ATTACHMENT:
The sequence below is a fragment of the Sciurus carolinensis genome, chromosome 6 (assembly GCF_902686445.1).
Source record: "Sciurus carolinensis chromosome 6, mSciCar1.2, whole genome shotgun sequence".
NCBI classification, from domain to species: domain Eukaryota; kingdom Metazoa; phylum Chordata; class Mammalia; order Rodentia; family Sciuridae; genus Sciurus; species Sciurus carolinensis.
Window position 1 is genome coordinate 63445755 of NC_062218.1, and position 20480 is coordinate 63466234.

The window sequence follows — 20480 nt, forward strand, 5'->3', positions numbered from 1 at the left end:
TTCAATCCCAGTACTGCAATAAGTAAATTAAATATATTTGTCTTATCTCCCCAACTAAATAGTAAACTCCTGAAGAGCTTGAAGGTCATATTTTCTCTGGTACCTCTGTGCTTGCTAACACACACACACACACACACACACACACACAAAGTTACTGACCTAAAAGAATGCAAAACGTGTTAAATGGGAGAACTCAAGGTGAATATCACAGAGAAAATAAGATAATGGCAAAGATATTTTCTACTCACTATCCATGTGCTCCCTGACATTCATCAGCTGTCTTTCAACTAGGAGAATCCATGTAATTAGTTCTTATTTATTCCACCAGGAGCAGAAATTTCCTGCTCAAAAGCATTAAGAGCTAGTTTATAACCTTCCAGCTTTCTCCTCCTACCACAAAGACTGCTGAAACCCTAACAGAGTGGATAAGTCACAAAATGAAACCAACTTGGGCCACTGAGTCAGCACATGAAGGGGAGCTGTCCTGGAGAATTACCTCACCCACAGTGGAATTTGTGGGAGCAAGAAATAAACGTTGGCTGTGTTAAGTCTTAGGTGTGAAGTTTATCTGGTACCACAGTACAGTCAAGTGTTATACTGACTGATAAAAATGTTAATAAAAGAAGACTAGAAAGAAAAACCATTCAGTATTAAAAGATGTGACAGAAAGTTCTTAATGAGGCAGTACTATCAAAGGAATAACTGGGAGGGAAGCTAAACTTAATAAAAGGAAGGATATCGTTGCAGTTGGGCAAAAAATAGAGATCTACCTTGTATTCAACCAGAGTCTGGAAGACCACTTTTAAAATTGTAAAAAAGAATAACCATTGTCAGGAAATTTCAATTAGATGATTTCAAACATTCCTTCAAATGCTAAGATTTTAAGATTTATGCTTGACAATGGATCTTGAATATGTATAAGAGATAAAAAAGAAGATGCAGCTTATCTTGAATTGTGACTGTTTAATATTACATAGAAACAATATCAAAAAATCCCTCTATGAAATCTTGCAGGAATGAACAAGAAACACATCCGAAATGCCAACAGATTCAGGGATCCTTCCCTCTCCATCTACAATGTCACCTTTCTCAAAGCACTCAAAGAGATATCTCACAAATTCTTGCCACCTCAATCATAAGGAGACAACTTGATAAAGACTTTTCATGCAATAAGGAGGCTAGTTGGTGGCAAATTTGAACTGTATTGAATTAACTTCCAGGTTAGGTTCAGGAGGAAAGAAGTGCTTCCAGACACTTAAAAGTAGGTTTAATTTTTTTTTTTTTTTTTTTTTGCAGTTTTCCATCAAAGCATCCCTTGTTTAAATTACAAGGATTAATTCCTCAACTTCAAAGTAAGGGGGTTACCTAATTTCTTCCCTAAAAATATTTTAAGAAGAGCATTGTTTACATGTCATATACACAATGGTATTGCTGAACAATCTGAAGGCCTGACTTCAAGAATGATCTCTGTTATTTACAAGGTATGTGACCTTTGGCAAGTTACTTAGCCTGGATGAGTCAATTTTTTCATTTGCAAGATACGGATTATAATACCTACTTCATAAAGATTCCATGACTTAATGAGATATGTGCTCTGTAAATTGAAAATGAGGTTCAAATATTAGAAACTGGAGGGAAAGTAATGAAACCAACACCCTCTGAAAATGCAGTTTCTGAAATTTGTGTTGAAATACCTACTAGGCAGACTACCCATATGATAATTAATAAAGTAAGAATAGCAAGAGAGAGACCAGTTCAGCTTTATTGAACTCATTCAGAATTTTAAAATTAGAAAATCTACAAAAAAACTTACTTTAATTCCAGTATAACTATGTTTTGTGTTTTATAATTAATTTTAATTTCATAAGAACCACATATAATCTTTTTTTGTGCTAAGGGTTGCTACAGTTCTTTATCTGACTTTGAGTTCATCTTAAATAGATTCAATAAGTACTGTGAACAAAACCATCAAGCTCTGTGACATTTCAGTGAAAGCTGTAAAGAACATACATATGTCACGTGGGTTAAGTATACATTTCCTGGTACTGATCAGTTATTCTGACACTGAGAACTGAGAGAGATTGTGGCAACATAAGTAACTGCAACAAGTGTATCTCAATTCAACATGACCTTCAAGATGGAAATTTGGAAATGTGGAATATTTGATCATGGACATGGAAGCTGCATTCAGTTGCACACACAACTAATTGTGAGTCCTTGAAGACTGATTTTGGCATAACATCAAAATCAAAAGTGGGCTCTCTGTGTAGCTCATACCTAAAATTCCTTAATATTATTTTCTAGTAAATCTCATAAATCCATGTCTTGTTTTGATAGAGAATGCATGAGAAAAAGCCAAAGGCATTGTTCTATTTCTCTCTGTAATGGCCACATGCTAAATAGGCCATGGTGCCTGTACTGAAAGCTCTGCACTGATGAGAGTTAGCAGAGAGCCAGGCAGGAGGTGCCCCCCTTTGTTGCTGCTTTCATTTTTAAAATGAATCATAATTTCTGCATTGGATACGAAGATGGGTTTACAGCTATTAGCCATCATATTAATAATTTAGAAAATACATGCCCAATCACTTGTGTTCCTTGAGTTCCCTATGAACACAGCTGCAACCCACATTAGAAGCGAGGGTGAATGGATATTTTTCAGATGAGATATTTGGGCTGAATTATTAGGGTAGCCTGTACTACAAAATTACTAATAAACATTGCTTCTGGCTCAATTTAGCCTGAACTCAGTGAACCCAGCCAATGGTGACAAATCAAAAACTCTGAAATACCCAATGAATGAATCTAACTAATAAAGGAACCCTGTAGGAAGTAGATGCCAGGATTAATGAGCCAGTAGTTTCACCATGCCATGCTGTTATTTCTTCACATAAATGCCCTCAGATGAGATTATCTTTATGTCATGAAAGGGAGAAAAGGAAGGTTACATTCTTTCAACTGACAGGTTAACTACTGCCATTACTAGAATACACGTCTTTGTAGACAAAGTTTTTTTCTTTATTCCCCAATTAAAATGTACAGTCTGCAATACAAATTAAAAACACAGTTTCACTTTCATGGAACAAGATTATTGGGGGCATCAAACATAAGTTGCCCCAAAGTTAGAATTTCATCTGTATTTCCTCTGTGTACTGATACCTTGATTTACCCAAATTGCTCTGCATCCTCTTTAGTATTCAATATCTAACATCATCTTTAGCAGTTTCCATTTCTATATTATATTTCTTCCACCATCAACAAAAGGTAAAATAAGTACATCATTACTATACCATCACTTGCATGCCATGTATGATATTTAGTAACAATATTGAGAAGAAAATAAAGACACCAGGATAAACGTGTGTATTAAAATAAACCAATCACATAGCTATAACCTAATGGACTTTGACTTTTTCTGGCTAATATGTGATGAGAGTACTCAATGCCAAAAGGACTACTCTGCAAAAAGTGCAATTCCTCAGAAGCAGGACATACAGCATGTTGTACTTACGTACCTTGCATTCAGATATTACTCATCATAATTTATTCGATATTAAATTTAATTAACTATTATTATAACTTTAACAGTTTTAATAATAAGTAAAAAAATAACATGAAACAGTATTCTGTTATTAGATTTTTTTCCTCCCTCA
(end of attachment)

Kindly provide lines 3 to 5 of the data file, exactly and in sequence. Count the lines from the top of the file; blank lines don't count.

NCBI classification, from domain to species: domain Eukaryota; kingdom Metazoa; phylum Chordata; class Mammalia; order Rodentia; family Sciuridae; genus Sciurus; species Sciurus carolinensis.
Window position 1 is genome coordinate 63445755 of NC_062218.1, and position 20480 is coordinate 63466234.

The window sequence follows — 20480 nt, forward strand, 5'->3', positions numbered from 1 at the left end: